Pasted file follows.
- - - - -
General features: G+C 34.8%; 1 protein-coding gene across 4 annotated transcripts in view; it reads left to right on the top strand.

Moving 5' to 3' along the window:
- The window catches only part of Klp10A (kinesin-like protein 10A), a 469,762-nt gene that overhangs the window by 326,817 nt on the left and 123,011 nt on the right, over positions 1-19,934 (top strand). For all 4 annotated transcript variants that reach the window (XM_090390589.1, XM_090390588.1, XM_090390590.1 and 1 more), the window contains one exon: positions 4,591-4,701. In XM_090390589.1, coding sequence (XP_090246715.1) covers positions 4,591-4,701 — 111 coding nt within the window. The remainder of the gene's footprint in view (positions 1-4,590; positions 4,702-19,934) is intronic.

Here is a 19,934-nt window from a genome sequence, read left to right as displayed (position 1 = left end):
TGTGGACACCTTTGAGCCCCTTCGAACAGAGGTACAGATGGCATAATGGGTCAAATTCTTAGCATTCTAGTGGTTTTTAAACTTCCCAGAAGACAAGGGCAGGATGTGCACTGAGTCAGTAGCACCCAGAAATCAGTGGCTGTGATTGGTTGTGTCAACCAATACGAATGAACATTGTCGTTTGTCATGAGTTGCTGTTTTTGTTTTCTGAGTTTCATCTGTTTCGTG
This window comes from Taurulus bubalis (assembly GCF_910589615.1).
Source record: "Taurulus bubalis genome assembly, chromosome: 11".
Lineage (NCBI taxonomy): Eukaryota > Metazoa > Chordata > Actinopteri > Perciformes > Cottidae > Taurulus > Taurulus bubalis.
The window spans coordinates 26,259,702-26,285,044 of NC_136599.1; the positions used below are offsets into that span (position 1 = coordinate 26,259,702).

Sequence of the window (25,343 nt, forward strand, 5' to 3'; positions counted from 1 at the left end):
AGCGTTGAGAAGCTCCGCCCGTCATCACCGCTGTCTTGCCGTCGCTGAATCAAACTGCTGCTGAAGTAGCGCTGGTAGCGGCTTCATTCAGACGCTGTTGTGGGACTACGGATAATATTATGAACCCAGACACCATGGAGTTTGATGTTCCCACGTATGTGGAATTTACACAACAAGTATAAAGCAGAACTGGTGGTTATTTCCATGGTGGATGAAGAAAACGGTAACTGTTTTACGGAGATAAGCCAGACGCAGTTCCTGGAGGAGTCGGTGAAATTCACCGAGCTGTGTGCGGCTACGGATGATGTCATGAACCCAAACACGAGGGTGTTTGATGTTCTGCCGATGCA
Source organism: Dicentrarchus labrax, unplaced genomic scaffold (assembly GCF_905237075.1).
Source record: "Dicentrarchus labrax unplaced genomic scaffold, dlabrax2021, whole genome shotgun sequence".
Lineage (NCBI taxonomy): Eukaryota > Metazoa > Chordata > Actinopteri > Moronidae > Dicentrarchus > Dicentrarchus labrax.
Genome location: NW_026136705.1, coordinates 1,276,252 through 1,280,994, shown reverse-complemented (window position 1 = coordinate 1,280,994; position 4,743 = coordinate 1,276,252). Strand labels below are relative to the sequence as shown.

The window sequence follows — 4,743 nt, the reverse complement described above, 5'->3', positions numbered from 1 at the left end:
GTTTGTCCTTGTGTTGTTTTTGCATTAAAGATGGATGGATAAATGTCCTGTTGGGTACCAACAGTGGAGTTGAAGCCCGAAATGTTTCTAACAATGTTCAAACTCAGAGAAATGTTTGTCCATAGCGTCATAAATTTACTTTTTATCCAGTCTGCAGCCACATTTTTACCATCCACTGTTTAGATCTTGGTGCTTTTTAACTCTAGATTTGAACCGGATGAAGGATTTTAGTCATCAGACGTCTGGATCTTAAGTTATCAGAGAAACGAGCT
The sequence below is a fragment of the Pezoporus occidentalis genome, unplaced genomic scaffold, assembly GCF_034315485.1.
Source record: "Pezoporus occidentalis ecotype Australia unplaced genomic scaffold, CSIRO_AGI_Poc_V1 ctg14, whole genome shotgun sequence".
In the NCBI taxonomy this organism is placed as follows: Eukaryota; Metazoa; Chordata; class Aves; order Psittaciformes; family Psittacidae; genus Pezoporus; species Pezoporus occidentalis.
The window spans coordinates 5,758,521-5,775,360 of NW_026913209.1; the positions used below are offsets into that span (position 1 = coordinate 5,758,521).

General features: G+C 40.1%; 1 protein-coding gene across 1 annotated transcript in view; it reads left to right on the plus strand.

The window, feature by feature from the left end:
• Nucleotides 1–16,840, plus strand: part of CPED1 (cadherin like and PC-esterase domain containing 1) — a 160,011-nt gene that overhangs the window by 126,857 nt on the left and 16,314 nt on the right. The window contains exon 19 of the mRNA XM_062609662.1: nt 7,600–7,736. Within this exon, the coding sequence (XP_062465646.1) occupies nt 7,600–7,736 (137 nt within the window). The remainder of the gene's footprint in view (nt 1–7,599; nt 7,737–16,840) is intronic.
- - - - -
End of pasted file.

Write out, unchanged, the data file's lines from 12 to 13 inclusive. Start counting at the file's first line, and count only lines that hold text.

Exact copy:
Source organism: Dicentrarchus labrax, unplaced genomic scaffold (assembly GCF_905237075.1).
Source record: "Dicentrarchus labrax unplaced genomic scaffold, dlabrax2021, whole genome shotgun sequence".